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Cryptologic Hall of Honor

The Cryptologic Hall of Honor was created in 1999 to pay special tribute to the pioneers and heroes who rendered distinguished service to American cryptology.

The standards are high for induction into this great hall. The individuals honored were innovators over their entire careers or made major contributions to the structure and processes of American cryptology. The men and women who have been inducted to the Cryptologic Hall of Honor are all greats in the once silent world of cryptology.

In the early days of America's cryptologic effort, many of the "giants" did both Signals Intelligence and Information Assurance. They made important contributions to both offensive and defensive cryptology. As such, they were among the first inducted into the Cryptologic Hall of Honor.

Edward A. Everett

2006 Hall of Honor Inductee

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Mr. Edward "Ted" A. Everett was born in 1925 in Jaffa, Palestine, and grew up as a native speaker of both Arabic and English. Mr. Everett was educated at the American University in Beirut and then Georgetown University. In 1956, he left employment at the U.S. Embassy in Beirut and became an employee of the National Security Agency.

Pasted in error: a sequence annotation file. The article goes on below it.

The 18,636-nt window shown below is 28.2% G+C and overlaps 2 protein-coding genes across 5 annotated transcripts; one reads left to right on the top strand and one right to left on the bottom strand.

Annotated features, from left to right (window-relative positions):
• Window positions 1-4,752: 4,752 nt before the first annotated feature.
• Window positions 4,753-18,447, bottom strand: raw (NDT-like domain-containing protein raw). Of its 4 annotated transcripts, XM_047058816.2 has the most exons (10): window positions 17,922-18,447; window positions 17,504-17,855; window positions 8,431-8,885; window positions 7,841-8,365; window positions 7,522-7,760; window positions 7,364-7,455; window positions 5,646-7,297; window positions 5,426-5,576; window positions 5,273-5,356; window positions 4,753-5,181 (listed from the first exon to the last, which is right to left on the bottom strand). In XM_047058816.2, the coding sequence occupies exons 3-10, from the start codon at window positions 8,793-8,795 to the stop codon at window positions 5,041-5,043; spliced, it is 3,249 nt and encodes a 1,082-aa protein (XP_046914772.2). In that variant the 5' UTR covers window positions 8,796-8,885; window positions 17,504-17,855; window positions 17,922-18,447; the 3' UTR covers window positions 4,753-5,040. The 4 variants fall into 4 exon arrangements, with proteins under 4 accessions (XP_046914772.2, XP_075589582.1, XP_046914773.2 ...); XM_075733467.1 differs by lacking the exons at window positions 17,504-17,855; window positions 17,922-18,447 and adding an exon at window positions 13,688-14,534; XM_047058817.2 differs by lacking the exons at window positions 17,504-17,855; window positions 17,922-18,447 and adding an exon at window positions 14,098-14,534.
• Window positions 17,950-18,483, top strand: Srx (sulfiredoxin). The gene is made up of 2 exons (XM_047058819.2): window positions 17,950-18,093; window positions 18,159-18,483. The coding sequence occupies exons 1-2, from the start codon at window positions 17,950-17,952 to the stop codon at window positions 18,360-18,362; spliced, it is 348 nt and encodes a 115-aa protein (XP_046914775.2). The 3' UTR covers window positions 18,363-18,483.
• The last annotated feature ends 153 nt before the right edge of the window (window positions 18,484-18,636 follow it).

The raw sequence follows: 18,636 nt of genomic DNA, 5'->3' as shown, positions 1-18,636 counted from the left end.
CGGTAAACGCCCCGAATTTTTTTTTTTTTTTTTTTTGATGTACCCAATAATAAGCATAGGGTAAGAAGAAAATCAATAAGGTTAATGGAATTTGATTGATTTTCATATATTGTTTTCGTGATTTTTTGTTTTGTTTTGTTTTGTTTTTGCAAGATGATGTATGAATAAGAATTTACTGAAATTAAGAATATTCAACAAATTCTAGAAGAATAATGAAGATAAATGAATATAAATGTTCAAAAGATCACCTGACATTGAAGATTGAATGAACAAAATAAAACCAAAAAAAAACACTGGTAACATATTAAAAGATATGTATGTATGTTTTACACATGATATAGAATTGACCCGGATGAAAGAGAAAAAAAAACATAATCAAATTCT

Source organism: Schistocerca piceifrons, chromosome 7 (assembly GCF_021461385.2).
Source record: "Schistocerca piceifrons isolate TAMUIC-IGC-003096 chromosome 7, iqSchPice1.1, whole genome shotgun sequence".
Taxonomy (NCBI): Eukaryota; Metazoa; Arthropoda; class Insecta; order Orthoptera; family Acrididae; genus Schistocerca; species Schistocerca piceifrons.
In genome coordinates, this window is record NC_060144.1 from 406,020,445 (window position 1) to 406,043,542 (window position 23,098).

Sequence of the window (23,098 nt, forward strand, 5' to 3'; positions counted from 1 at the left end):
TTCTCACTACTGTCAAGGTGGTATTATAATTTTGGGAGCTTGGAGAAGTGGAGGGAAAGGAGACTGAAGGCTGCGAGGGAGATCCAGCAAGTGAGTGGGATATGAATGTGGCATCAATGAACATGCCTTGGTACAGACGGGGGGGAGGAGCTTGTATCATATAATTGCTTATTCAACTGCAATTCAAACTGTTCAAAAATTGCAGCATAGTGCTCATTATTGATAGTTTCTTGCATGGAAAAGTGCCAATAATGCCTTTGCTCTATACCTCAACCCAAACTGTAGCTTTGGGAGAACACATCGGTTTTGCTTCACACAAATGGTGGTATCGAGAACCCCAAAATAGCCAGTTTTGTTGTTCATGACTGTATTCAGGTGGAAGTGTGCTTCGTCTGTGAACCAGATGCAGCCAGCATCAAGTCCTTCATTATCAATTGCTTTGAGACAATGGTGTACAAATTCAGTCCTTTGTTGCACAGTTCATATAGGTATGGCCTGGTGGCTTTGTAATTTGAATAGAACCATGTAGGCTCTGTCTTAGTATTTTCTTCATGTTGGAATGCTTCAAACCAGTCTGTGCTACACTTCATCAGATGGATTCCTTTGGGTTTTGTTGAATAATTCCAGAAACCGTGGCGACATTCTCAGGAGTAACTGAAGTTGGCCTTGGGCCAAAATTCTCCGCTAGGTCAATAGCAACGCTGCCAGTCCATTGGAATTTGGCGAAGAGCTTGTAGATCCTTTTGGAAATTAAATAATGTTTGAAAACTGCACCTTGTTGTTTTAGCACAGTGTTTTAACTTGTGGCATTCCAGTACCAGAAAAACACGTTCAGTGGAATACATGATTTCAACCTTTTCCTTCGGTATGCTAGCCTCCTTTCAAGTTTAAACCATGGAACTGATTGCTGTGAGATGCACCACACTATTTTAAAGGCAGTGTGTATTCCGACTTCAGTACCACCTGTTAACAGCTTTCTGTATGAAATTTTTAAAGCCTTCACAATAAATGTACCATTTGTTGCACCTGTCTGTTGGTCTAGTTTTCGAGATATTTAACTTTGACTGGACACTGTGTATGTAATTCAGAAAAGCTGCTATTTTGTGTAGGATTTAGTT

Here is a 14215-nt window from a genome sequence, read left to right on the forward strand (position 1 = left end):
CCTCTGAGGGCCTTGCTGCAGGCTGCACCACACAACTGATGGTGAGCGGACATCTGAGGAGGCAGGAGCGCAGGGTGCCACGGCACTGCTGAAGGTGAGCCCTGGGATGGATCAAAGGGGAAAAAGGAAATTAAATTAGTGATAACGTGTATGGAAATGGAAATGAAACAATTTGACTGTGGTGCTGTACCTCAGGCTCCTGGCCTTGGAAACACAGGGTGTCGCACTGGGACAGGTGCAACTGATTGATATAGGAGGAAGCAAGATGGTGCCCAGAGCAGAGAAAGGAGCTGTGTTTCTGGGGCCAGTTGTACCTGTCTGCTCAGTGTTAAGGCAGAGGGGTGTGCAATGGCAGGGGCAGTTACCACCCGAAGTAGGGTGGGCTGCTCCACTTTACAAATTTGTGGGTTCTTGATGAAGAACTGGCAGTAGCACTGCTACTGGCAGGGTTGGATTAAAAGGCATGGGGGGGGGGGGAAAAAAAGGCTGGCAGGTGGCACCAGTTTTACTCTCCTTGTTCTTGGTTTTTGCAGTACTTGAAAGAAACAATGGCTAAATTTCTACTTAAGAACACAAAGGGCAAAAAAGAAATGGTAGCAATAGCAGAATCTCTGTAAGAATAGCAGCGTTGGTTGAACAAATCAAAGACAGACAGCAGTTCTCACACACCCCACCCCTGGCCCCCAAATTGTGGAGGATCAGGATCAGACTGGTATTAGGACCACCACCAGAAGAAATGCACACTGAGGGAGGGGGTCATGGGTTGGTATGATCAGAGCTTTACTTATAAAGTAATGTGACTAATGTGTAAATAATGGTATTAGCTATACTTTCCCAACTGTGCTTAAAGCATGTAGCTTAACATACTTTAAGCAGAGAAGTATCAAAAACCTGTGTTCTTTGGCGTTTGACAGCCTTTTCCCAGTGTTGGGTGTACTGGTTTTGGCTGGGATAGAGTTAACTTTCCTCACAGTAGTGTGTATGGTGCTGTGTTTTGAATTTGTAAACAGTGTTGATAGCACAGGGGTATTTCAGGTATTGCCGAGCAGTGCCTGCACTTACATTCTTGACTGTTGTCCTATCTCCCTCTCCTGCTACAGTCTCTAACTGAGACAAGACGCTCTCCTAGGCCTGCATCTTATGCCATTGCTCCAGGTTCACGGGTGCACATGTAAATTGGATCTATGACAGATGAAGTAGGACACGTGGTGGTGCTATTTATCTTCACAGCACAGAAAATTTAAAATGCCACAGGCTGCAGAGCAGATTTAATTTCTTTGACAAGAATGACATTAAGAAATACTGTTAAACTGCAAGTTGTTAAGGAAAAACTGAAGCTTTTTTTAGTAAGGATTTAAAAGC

As a senior language analyst, he initiated an extensive NSA language effort and established an overseas language operation from scratch. He made important contributions in intelligence support during almost every crisis in the Middle East from the 1950s to the 1990s. Mr. Everett developed cryptologic language training for both the U.S. Army and NSA. He developed and taught four dialect courses for NSA, the first dialect courses offered by the National Cryptologic School. Nearly 30 years later, the materials he devised for these classes are still used as reference aids by operational analysts today.

Mr. Everett was the first chairman of the Arabic Professional Qualifications Examination (PQE) committee at NSA, and developed the first ever PQE used for any language at the Agency. The working aids he developed have formed the basis for many of the electronic language databases still in use today.

Mr. Everett's lexicographical expertise was so well known that he was asked for by name and became a major contributor to a definitive dictionary of Arabic. His colleagues referred to him as the "father of Arabic language analysis" in the cryptologic community.